Russia has called the current policy of the United States “arrogant” and unilateral, highlighting a further escalation of regional tensions centered on recent efforts to include former Soviet states and Russian neighbors in Western-sponsored policy efforts, specifically NATO.
 
Although NATO and Pentagon supporters of the U.S. missile defense system have said it is intended for use against a potentially nuclear-armed Iran, Russia has repeatedly expressed displeasure for the system’s close proximity to its borders.

A year of sharp exchanges about global expansion and Russia’s increasingly close military and economic relationship with Venezuela’s Hugo Chavez culminated in an exchange of direct criticism and threats following the incursion of Russian troops into a breakaway region of neighboring Georgia.

Following the standoff over Georgia’s South Ossetia region, Russia sent warships to Venezuelan borders, further inflaming the tension between Russia’s government and the West.

Opinion & Analysis: How Obama should proceed with the missile shield

The Los Angeles Times argued in a November editorial that the missile shield is not only unnecessary, but possibly not feasible: “Congress has yet to fund it, with cost estimates ranging from $4 billion to $10 billion a year for five years, and Obama may not have the money in the midst of an economic crisis.” The paper goes on to say that, “because Russia doesn’t want a nuclear-armed Iran any more than the United States and Europe do, there’s a good chance the Kremlin can be brought on board—perhaps even in exchange for scrapping the missile shield program.”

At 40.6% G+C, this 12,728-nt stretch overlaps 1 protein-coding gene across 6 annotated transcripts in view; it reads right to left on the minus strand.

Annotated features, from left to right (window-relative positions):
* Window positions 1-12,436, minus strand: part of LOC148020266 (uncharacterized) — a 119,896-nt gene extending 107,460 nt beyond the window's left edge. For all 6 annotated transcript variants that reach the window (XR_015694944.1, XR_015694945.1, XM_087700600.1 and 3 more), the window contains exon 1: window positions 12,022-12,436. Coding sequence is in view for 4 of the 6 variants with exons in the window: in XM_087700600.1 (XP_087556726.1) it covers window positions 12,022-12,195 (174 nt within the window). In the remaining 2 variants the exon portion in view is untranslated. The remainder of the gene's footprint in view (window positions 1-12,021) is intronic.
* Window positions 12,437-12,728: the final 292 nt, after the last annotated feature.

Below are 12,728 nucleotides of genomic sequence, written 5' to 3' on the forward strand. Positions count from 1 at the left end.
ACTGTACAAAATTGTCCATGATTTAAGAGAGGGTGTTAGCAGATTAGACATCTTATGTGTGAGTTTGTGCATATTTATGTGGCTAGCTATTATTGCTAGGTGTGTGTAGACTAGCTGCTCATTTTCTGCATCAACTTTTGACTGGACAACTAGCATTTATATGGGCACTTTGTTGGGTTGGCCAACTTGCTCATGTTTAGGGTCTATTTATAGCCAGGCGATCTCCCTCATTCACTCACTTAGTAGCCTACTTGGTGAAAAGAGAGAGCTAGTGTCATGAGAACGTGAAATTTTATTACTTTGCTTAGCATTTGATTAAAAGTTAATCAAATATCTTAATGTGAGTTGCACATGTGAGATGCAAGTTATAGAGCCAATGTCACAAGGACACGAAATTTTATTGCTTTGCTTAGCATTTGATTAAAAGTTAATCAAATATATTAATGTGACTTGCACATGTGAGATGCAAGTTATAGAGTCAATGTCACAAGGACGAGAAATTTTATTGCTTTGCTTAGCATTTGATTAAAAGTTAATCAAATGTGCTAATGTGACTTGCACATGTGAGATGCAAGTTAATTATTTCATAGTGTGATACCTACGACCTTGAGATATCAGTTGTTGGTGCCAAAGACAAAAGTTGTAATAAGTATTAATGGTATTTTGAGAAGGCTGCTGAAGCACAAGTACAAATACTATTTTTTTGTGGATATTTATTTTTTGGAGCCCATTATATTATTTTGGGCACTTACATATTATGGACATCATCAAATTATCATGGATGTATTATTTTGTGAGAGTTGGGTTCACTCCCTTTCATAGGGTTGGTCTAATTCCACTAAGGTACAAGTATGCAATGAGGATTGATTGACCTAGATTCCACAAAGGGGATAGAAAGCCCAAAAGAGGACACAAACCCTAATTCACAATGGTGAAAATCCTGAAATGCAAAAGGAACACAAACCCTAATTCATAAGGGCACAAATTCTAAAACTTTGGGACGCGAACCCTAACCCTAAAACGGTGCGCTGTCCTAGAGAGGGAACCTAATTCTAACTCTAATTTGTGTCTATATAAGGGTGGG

In an op-ed, Thomas P.M. Barnett, a visiting scholar at the University of Tennessee’s Howard Baker Center, urged Obama to abandon plans for the European missile shield. The real threat, according to Barnett, is “a nuclear device smuggled into the United States and detonated by terrorists.” He claims that the United States is needlessly provoking Russia in order to defend Europe against a threat that isn’t there, because the last thing Iran wants is to attack Europe, assuring its own destruction. “With two wars and a global financial crisis in full swing, this is the ‘crisis’ on which American strategists want our future president spending precious diplomatic capital?” he said.

An editorial in the Baltimore Examiner argued that President Obama must put his full support behind the missile defense plan. Not only is Iran nearing nuclear weapon capabilities, but Venezuelan President Hugo Chavez could someday come to an agreement that places nuclear weapons in America’s backyard, the editorial noted. “This is ‘no time to go all wobbly’, as former British Prime Minister Margaret Thatcher used to say,” according to the Examiner.

In a Fox News interview, former UN ambassador and current Fox News contributor John Bolton expressed a similar sentiment. Referring to an unclear Obama policy on the missile shield, Bolton said, “if I were sitting in Moscow, I’d say this shows weakness on the part of the incoming administration.” He claimed that the Russians are “going to wait for the Obama presidency and they’re going to hope they can overwhelm him, intimidate him, threaten him or find other ways to get him to back away from our missile defense program.”